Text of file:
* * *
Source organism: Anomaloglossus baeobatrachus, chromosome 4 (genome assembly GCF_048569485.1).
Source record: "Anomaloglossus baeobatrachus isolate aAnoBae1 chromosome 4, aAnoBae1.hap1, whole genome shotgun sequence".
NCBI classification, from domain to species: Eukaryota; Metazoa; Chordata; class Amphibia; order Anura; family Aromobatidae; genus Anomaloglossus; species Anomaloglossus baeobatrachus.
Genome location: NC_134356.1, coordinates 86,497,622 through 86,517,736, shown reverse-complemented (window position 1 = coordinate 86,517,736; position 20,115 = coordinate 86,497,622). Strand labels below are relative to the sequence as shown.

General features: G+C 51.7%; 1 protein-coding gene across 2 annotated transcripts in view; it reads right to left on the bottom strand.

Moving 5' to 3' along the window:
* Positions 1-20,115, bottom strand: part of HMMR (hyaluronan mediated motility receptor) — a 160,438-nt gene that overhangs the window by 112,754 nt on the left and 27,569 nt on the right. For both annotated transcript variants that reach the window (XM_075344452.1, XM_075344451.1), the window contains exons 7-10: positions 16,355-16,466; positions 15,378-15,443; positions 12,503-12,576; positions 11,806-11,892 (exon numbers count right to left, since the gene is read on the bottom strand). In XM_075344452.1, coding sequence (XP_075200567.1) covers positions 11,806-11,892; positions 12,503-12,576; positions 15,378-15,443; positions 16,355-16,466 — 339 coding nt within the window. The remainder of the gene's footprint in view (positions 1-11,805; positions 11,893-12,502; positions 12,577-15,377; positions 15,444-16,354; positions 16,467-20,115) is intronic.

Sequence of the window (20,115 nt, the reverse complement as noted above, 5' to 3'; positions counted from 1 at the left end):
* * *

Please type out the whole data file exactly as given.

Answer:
Source organism: Anomaloglossus baeobatrachus, chromosome 4 (genome assembly GCF_048569485.1).
Source record: "Anomaloglossus baeobatrachus isolate aAnoBae1 chromosome 4, aAnoBae1.hap1, whole genome shotgun sequence".
NCBI classification, from domain to species: Eukaryota; Metazoa; Chordata; class Amphibia; order Anura; family Aromobatidae; genus Anomaloglossus; species Anomaloglossus baeobatrachus.
Genome location: NC_134356.1, coordinates 86,497,622 through 86,517,736, shown reverse-complemented (window position 1 = coordinate 86,517,736; position 20,115 = coordinate 86,497,622). Strand labels below are relative to the sequence as shown.

General features: G+C 51.7%; 1 protein-coding gene across 2 annotated transcripts in view; it reads right to left on the bottom strand.

Moving 5' to 3' along the window:
* Positions 1-20,115, bottom strand: part of HMMR (hyaluronan mediated motility receptor) — a 160,438-nt gene that overhangs the window by 112,754 nt on the left and 27,569 nt on the right. For both annotated transcript variants that reach the window (XM_075344452.1, XM_075344451.1), the window contains exons 7-10: positions 16,355-16,466; positions 15,378-15,443; positions 12,503-12,576; positions 11,806-11,892 (exon numbers count right to left, since the gene is read on the bottom strand). In XM_075344452.1, coding sequence (XP_075200567.1) covers positions 11,806-11,892; positions 12,503-12,576; positions 15,378-15,443; positions 16,355-16,466 — 339 coding nt within the window. The remainder of the gene's footprint in view (positions 1-11,805; positions 11,893-12,502; positions 12,577-15,377; positions 15,444-16,354; positions 16,467-20,115) is intronic.

Sequence of the window (20,115 nt, the reverse complement as noted above, 5' to 3'; positions counted from 1 at the left end):